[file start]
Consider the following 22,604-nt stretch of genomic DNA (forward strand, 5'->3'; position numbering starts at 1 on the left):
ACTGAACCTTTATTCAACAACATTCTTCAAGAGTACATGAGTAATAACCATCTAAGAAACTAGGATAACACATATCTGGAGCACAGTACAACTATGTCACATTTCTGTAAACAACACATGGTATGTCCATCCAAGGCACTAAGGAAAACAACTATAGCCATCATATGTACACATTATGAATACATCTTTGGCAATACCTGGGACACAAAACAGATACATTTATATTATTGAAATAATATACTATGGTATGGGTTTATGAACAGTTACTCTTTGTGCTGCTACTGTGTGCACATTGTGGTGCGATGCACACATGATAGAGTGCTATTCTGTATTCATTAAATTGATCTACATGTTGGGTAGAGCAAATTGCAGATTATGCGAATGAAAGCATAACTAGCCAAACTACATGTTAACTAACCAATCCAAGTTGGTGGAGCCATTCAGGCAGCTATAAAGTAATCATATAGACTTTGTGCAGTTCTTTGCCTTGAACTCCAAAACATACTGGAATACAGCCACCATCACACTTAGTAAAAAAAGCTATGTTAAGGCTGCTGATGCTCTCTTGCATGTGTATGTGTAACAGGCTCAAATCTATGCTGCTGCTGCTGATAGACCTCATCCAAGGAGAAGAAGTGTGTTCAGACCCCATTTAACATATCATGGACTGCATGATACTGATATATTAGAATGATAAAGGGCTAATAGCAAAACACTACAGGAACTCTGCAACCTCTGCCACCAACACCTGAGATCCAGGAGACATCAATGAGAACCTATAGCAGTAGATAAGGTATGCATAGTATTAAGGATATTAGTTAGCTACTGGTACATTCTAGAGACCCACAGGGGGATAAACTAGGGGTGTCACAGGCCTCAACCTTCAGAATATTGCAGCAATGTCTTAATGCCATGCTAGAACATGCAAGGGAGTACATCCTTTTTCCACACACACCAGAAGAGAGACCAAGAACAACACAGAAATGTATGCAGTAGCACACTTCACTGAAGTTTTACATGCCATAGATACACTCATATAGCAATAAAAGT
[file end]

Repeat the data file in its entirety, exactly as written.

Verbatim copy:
Consider the following 22,604-nt stretch of genomic DNA (forward strand, 5'->3'; position numbering starts at 1 on the left):
ACTGAACCTTTATTCAACAACATTCTTCAAGAGTACATGAGTAATAACCATCTAAGAAACTAGGATAACACATATCTGGAGCACAGTACAACTATGTCACATTTCTGTAAACAACACATGGTATGTCCATCCAAGGCACTAAGGAAAACAACTATAGCCATCATATGTACACATTATGAATACATCTTTGGCAATACCTGGGACACAAAACAGATACATTTATATTATTGAAATAATATACTATGGTATGGGTTTATGAACAGTTACTCTTTGTGCTGCTACTGTGTGCACATTGTGGTGCGATGCACACATGATAGAGTGCTATTCTGTATTCATTAAATTGATCTACATGTTGGGTAGAGCAAATTGCAGATTATGCGAATGAAAGCATAACTAGCCAAACTACATGTTAACTAACCAATCCAAGTTGGTGGAGCCATTCAGGCAGCTATAAAGTAATCATATAGACTTTGTGCAGTTCTTTGCCTTGAACTCCAAAACATACTGGAATACAGCCACCATCACACTTAGTAAAAAAAGCTATGTTAAGGCTGCTGATGCTCTCTTGCATGTGTATGTGTAACAGGCTCAAATCTATGCTGCTGCTGCTGATAGACCTCATCCAAGGAGAAGAAGTGTGTTCAGACCCCATTTAACATATCATGGACTGCATGATACTGATATATTAGAATGATAAAGGGCTAATAGCAAAACACTACAGGAACTCTGCAACCTCTGCCACCAACACCTGAGATCCAGGAGACATCAATGAGAACCTATAGCAGTAGATAAGGTATGCATAGTATTAAGGATATTAGTTAGCTACTGGTACATTCTAGAGACCCACAGGGGGATAAACTAGGGGTGTCACAGGCCTCAACCTTCAGAATATTGCAGCAATGTCTTAATGCCATGCTAGAACATGCAAGGGAGTACATCCTTTTTCCACACACACCAGAAGAGAGACCAAGAACAACACAGAAATGTATGCAGTAGCACACTTCACTGAAGTTTTACATGCCATAGATACACTCATATAGCAATAAAAGT